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Miners lead FTSE fightback but $190bn bill hits Acacia

FTSE 100 claws back some of yesterday's losses as mining stocks charge, but Acacia continues slump on $190 billion tax demand.

 
Miners lead FTSE fightback but $190bn bill hits Acacia

A charge from mining stocks has helped the FTSE 100 recover some of the losses made in yesterday's slump.

The UK blue-chip index rose 53 points, or 0.7%, to 7,430, with Anglo American (AAL) jumping to the top of the index, up 5.2% at £11.63, after South African miner Kumba Iron Ore, in which it owns a majority stake, reported a jump in profits and reinstated its dividend.

Close behind were fellow miners, including:

  • BHP Billiton (BLT) +3% at £13.25;
  • Antofagasta (ANTO) +2.7% at 909p;
  • Glencore (GLEN) +2.3% at 320p;
  • Rio Tinto (RIO) +2.2% at £33.40.

But the buoyant mood for miners did not extend to Acacia Mining (ACAA), which endured a second day of heavy losses and was rooted to the bottom of the FTSE 250.

Shares in the gold miner fell 11.7% to 163.2p and are now down 30% over the last two days after yesterday's revelation the Tanzanian government had demanded a huge $190 billion (£146 billion) tax bill, 218 times its £669 million market cap.

The massive bill relates to revenues at the company's Bulyanhulu and Buzwagi mines dating back to 2000 and 2007 respectively. The Tanzanian government has alleged export revenues were undeclared.

The government demand is the latest stage in a long-running battle with Acacia, after a presidential committee in May claimed the miner had not fully declared gold and copper extracted in the country. Shares in Acacia have lost more than half their value this year.

Acacia said in yesterday's update that it 'refutes each set of findings and reiterates that it has fully declared all revenues'.

Domino's growth fears

Acacia was joined at the bottom of the 'mid-cap' index by Domino's Pizza (DOM), down 8% at 257p despite reporting a 10.5% jump in half-year sales, amid fears growth would start to slow.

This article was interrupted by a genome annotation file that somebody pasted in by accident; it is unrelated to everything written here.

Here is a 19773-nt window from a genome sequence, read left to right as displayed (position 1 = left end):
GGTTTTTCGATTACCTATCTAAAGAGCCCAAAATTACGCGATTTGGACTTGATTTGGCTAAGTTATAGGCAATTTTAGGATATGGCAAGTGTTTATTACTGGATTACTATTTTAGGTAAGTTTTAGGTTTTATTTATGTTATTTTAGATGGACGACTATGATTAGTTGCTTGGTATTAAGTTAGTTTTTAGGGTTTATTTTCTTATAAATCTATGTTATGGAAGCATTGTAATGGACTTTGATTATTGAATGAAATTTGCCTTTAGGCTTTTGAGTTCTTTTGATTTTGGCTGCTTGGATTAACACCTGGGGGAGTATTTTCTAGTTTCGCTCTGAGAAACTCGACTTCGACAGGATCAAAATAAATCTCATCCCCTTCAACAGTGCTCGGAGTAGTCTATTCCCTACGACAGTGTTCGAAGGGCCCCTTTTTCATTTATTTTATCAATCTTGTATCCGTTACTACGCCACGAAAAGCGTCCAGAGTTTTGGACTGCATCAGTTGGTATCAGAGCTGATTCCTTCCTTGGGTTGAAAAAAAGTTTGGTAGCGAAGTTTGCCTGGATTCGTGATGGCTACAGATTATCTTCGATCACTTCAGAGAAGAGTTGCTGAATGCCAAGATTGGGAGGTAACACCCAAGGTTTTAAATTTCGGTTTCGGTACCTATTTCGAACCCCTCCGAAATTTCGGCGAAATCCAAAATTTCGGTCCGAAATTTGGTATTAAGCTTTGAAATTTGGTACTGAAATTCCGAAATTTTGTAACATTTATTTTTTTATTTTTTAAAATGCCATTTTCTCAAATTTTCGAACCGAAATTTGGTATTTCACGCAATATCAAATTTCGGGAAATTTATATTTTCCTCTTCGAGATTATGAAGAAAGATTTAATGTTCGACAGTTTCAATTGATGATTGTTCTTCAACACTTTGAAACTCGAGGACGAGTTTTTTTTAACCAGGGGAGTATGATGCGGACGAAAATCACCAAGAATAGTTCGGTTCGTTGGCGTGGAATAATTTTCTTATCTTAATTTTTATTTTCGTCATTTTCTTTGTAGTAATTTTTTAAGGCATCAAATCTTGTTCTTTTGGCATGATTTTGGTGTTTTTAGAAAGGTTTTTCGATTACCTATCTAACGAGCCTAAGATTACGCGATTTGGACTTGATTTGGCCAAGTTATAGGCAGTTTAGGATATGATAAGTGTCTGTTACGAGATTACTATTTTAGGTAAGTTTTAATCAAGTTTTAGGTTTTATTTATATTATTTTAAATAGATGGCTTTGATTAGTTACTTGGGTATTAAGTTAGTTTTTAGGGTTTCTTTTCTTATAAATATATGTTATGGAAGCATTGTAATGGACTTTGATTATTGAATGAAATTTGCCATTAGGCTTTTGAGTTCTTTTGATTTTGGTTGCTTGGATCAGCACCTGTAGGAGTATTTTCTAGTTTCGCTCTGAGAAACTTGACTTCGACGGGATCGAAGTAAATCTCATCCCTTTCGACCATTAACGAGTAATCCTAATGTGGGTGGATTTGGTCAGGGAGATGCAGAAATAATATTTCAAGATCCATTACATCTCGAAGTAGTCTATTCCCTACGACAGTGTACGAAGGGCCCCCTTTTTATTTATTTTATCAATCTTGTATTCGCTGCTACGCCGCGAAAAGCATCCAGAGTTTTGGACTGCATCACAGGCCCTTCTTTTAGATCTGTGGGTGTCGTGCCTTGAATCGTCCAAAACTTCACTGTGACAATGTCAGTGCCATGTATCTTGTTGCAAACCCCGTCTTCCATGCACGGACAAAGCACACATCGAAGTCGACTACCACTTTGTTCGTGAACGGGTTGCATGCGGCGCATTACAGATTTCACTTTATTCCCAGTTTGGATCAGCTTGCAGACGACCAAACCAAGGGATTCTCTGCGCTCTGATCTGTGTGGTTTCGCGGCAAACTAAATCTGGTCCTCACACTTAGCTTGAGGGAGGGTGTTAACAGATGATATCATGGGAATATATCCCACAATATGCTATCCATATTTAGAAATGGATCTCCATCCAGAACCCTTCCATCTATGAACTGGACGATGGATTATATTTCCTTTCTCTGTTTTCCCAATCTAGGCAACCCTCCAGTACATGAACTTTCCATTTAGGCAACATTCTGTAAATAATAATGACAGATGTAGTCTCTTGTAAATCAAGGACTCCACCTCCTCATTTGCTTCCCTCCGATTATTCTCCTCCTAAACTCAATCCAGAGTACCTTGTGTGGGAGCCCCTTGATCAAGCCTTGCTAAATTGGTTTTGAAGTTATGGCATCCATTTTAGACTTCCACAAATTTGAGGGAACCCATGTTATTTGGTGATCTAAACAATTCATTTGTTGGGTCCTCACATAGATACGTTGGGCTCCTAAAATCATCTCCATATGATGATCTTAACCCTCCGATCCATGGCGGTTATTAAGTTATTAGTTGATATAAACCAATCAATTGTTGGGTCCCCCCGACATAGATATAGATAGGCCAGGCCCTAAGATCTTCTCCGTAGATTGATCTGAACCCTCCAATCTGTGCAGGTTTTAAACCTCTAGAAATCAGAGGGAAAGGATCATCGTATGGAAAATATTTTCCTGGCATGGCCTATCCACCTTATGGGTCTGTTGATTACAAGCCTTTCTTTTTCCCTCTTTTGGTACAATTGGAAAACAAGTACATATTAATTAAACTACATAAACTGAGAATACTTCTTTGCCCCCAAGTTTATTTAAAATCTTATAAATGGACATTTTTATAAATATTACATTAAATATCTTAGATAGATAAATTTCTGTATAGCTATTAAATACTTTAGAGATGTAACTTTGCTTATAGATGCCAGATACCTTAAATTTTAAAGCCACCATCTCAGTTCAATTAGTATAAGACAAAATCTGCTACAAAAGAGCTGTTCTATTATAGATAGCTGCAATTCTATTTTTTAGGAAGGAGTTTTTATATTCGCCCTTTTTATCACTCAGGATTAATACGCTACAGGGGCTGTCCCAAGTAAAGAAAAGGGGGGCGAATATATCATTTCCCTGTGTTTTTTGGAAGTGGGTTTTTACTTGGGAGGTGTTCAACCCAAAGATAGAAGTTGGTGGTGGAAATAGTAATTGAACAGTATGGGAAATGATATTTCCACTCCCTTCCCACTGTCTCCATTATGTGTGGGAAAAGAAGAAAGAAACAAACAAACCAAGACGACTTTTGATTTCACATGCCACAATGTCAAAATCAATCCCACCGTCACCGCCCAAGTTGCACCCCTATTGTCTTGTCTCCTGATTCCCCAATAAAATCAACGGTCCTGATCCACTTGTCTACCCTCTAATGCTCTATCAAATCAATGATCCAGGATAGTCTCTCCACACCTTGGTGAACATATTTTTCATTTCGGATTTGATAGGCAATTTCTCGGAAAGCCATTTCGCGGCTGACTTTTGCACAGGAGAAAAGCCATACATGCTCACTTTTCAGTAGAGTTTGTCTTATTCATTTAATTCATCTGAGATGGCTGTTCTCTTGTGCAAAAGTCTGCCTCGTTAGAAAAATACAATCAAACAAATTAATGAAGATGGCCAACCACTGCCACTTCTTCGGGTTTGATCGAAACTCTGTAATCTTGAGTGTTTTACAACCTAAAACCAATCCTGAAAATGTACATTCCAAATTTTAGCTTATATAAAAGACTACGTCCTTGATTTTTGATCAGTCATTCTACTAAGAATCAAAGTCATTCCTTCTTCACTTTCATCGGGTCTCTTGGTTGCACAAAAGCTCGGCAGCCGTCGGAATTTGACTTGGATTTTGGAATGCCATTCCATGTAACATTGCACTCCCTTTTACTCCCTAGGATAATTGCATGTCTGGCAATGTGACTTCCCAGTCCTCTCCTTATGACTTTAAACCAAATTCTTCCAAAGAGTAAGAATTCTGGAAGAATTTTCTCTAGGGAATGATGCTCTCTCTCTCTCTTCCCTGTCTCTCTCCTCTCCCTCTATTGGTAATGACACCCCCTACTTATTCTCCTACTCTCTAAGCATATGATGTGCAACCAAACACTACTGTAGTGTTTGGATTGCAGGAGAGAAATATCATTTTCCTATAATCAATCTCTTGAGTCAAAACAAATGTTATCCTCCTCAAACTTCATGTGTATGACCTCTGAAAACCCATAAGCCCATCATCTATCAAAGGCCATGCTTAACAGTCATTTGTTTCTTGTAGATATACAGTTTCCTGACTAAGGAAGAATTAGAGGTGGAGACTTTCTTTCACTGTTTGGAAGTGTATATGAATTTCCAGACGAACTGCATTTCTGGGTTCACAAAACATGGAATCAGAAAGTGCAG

'In the last 12 months, Domino's opened 100 stores in the UK,' said George Salmon, equity analyst at Hargreaves Lansdown. 'While these openings are driving headline revenues, they are cannibalising sales from existing stores.

'There are other worries too. With household incomes squeezed by inflation, investors will be concerned that consumers are increasingly counting the pennies.'

Virgin's housing warning

Virgin Money (VM) was another big faller, down 6.4% at 287p despite unveiling a 26% jump in half-year profits, as the bank warned of 'some areas of weakness to be navigated' in the UK housing market.

Among 'small cap' stocks, Jimmy Choo (CHOO) surged 16.9% to 228p after US group Michael Kors swooped on the fashion house with a £896 million takeover bid.

Games Workshop (GAW) meanwhile jumped 9% to £14.53 as the miniature war game maker said profits for the year would beat expectations.

On the Alternative Investment Market, shares in Fever-Tree (FEVR) notched up the latest stage in their huge rally, up 9% at £19.01 after the fizzy drinks maker posted a 77% jump in first half revenues. The shares are up 448% over the last two years.

'Fever-Tree is performing well in all regions but UK growth has been exceptional, up 113%,' said Russ Mould, investment director at AJ Bell.

'The group continues to invest and improve its infrastructure and its relationships with key suppliers and is well positioned as the opportunity for premium mixers continues to gather momentum.' 

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